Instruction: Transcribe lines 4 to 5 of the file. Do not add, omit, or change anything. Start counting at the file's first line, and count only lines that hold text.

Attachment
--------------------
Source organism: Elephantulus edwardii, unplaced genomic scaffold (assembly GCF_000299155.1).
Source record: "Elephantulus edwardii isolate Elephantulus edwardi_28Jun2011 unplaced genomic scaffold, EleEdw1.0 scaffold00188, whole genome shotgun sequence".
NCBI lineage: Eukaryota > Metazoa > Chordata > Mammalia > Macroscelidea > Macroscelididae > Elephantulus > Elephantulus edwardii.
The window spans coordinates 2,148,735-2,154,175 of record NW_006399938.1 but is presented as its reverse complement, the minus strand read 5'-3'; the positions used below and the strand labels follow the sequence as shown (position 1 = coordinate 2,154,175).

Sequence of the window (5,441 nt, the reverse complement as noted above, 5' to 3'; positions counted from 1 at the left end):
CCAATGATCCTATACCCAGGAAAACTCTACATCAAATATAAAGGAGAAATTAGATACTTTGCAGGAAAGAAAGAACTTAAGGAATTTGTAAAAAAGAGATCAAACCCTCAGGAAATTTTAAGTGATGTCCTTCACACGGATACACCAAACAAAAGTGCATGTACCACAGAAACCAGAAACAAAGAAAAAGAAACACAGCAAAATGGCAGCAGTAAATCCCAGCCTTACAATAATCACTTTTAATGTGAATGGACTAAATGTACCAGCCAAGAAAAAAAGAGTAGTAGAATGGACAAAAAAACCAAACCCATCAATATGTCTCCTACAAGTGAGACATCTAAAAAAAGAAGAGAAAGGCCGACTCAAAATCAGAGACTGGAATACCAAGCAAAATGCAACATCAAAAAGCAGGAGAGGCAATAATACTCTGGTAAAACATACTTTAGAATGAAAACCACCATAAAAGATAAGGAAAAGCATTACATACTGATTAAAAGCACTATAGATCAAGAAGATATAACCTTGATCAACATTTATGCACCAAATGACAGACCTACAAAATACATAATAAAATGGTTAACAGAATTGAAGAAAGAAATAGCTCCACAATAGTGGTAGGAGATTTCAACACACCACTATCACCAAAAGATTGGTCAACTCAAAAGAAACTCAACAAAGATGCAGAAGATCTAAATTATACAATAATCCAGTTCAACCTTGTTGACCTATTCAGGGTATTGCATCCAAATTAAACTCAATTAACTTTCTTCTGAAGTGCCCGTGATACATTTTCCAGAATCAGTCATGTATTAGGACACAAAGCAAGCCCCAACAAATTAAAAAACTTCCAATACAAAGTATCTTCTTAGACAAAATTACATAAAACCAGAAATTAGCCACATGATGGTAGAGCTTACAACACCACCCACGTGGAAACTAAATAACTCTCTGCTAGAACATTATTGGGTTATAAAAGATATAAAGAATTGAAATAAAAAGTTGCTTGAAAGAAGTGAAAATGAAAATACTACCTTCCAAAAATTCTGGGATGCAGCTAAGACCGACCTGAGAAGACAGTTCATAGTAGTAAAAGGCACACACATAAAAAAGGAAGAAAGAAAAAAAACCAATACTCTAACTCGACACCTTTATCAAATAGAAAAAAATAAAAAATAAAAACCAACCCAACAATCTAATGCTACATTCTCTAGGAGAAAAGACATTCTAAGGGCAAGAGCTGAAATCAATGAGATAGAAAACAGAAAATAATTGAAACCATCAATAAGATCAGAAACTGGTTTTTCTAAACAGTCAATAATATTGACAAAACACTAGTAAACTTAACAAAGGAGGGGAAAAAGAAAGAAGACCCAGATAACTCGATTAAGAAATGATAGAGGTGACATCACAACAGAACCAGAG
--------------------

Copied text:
The window spans coordinates 2,148,735-2,154,175 of record NW_006399938.1 but is presented as its reverse complement, the minus strand read 5'-3'; the positions used below and the strand labels follow the sequence as shown (position 1 = coordinate 2,154,175).

Sequence of the window (5,441 nt, the reverse complement as noted above, 5' to 3'; positions counted from 1 at the left end):